Creativity, Innovation, and Economic Development — Embracing the Challenge Better Questions Means Better Answers for Regional Economic Development It’s about Attitudes, Projects, and Baby Steps Economic Development is important and challenging work. Having just interviewed players in this field and surveyed some regional initiatives — it’s clear that innovative work is being done in regional economic development — by some. I suspect that many in the field find the economic development challenge overwhelming. A bit like the Bob character in What about Bob, it’s tough to be creative when you are afraid to take a simple step. Thank you Bill Murray for a memorable character. Let’s face it, some regions always seem to lose out on the new plant. Some

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    Rural Broadband Necessary for Rural Innovation

    Tuesday– September 23, 2014 It’s nice to see that people are recognizing that innovation isn’t always in Silicon Valley. Writing you today from the countryside in Three Oaks, Michigan, aka “Michiana” — where my poky web access is satellite based. Steve Case’s article earlier this week in the Washington Post  – Why innovation and start-ups are thriving in ‘flyover’ country –  is spot on. Case, you may recall, was co-founder of AOL. He correctly identifies the reasons why Chicago, Denver, Cincinnati, and other smaller cities are becoming vibrant centers of start-ups. He’s asking for investments of time and money to be made in order to further the trend. I agree, and… He didn’t go far enough with his article — he missed one

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    Employee Abuse is Poison to Innovation

    Abuse Poisons Innovation Efforts — and Innovation Experts Take Fairness as a Given The Five Forms of Employee Abuse (see below) One of the nice things about working for yourself is you don’t have to put up with abuse. Yes, sometimes I’m out there scrambling, sometimes clients are very demanding — but that’s a small price to pay for living or dying on the strength of my own ideas and work. I was reminded yesterday that the vast majority of people work for a company. A good friend suffered a demeaning and unfair incident at work — and it was devastating. I recalled the many times in my early career when similar things happened to me. It occurred to me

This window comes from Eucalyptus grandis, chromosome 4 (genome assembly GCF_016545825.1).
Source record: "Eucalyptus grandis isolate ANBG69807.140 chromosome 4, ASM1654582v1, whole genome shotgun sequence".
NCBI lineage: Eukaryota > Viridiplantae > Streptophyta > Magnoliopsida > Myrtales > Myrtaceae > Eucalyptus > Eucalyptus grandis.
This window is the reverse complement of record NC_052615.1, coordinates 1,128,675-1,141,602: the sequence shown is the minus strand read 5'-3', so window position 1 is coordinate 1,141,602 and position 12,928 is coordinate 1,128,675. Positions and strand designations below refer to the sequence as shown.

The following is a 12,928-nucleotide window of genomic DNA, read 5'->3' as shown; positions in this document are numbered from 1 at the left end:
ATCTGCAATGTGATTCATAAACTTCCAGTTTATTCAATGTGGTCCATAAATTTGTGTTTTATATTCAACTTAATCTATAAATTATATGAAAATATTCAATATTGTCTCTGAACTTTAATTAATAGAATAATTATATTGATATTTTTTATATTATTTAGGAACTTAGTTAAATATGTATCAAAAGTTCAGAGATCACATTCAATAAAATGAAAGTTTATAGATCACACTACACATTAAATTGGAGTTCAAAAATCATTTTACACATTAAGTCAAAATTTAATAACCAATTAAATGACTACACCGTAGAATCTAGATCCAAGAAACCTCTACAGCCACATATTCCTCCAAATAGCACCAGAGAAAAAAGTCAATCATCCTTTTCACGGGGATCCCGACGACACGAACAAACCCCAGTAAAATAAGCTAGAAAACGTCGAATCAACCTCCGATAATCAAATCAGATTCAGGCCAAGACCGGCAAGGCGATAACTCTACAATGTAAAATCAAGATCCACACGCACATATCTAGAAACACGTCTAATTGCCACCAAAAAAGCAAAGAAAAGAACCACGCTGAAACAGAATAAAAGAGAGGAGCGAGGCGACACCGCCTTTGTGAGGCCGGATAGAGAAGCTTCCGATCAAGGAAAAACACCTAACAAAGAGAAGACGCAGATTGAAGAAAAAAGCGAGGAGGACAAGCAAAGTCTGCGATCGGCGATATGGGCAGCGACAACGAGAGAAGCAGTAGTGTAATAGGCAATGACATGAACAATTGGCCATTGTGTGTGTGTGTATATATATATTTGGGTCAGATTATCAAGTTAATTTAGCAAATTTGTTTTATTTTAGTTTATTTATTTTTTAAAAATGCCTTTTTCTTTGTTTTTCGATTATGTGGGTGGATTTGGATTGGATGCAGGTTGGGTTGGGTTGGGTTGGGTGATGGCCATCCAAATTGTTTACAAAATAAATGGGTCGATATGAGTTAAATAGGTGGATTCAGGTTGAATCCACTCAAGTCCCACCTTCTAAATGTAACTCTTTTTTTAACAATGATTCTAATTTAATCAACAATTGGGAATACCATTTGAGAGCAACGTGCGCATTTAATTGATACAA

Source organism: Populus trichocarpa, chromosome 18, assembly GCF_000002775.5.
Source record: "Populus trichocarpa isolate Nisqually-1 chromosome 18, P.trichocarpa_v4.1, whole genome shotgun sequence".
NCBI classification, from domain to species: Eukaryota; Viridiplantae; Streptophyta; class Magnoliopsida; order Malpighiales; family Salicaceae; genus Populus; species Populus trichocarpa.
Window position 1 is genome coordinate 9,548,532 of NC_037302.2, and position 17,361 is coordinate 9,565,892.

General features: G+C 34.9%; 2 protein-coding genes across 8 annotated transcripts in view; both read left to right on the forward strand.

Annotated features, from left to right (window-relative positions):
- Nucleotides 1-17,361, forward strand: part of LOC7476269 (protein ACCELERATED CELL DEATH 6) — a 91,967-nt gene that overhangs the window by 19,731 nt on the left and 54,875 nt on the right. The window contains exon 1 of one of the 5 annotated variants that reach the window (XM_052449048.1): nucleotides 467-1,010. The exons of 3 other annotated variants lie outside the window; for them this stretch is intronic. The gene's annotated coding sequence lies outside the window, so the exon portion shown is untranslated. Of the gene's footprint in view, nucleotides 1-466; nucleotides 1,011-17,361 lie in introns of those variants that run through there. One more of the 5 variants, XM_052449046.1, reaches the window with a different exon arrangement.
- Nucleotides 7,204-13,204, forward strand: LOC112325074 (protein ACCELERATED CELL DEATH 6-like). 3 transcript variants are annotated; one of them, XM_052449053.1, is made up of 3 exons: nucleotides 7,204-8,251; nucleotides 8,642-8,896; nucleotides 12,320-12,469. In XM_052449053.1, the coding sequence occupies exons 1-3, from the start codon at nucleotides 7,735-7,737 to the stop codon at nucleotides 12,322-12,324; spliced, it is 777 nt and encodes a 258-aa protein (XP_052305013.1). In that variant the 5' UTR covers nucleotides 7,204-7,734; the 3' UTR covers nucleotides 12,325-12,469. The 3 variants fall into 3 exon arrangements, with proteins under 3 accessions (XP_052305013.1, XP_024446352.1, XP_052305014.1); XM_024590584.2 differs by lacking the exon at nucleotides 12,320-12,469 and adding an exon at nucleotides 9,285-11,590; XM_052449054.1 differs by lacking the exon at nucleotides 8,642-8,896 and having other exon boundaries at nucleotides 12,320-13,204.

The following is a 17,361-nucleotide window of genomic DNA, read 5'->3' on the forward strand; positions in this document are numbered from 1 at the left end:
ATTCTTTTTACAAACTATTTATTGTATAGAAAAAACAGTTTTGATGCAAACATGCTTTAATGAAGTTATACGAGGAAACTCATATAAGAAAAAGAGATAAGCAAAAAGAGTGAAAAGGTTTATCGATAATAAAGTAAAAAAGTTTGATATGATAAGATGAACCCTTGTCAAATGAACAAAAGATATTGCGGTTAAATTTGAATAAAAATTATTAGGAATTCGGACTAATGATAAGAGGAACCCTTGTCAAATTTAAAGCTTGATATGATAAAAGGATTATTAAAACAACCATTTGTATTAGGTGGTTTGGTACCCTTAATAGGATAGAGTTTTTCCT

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    Minimum Wage Boost in Silicon Valley Ups the Cinderella Factor

    Let’s put politics aside for a moment and pretend the minimum wage is not a party-centric issue. Let’s look at it from a pragmatic perspective if possible. Raising the minimum wage in Silicon Valley (beyond San Jose which has already done so) is a very important and rational thing to do for the economic health of the valley, California, and the USA economy as a whole. I’m sure a lot could be written about the class warfare aspect of this, but to me, the innovation guy, that’s not the key issue. The issue is continuing the incredible innovation that happens in Silicon Valley. As of March 2014 it’s 87% more expensive to live in Silicon Valley than the USA average.

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    Let’s Tax the Boy Scouts

    Do you belong to a Credit Union? Many Americans do, about 97 million to be precise. A large number, although Credit Unions represent only 6% of financial transactions. I’m posting about credit unions because these beneficial organizations are under attack. The link to innovation is profound — credit unions are how many people establish their financial base. People with a financial leg to stand on are the kind of people who start businesses and fuel the economy. Have you ever heard the phrase “building up a stake?” You can’t start a new company, or even a family, with nothing. One must have at least seed money, or more, to get a start-up going. Credit Unions are a great way for